Reanne Evans has not had the recognition she deserves but now is the time for change

Reanne Evans is the most decorated player in the history of women’s snooker (Picture: Alamy)

With 12 World Championship titles to her name it seems incredible that Reanne Evans only felt proud of her achievements for the first time this year, but such has been the lack of recognition outside of snooker, a sense of pride has been hard to come by,

The reigning women’s world champion and world number one has dominated her chosen sport for 15 years, winning 10 consecutive world titles from 2005-14 and adding two more since.

Her success in just the World Women’s Championship alone is monumental, but the profile of the women’s game is such that her immense achievements have not turned her into the household name that she deserves to be.

Recognition came from an unexpected source this October when she was awarded an MBE for services to women’s snooker, something that Evans didn’t see coming but provided her with what her huge trophy collection never has.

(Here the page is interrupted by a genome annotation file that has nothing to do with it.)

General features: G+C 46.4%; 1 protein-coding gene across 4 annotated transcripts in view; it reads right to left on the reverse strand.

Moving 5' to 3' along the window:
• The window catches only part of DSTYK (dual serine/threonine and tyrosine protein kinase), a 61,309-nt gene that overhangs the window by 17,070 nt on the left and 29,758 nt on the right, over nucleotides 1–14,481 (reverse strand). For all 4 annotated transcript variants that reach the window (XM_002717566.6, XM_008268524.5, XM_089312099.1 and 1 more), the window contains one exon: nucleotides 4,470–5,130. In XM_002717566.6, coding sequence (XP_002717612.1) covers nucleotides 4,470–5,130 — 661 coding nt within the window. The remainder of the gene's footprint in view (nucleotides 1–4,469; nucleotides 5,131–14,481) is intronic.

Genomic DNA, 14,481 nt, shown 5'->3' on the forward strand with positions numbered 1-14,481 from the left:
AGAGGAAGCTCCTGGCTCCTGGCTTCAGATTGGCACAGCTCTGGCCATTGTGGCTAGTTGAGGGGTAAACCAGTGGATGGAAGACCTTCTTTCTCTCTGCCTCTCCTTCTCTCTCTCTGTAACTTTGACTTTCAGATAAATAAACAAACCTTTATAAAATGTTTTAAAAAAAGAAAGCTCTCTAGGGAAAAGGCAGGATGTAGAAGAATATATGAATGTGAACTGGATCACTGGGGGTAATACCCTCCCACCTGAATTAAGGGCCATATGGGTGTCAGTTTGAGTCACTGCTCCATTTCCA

‘I’m really proud, I think it’s the first time I’ve ever really felt proud of myself,’ Evans told ‘You do [feel that from snooker] but you’re always in the snooker circle, so to speak.

‘This is acknowledgment away from snooker, so to me it means a little bit more. I know people respect me in the snooker world, but when you get acknowledgement from other people, they see it from a different perspective, so I’m really proud about the extra initials.’

The MBE came out of the blue for Evans, but she intends to make the most of the kudos that comes with it.

‘I never expected it, it’s just me playing snooker from Gornal,’ she said. ‘I never thought anything like that would happen.

‘Hopefully it gets me a few extras in the airport. A few of the girls messaged me asking if I was putting the medal on my waistcoat and if they have to curtsey now. I was like, “YES!” I want the red carpet, the whole lot!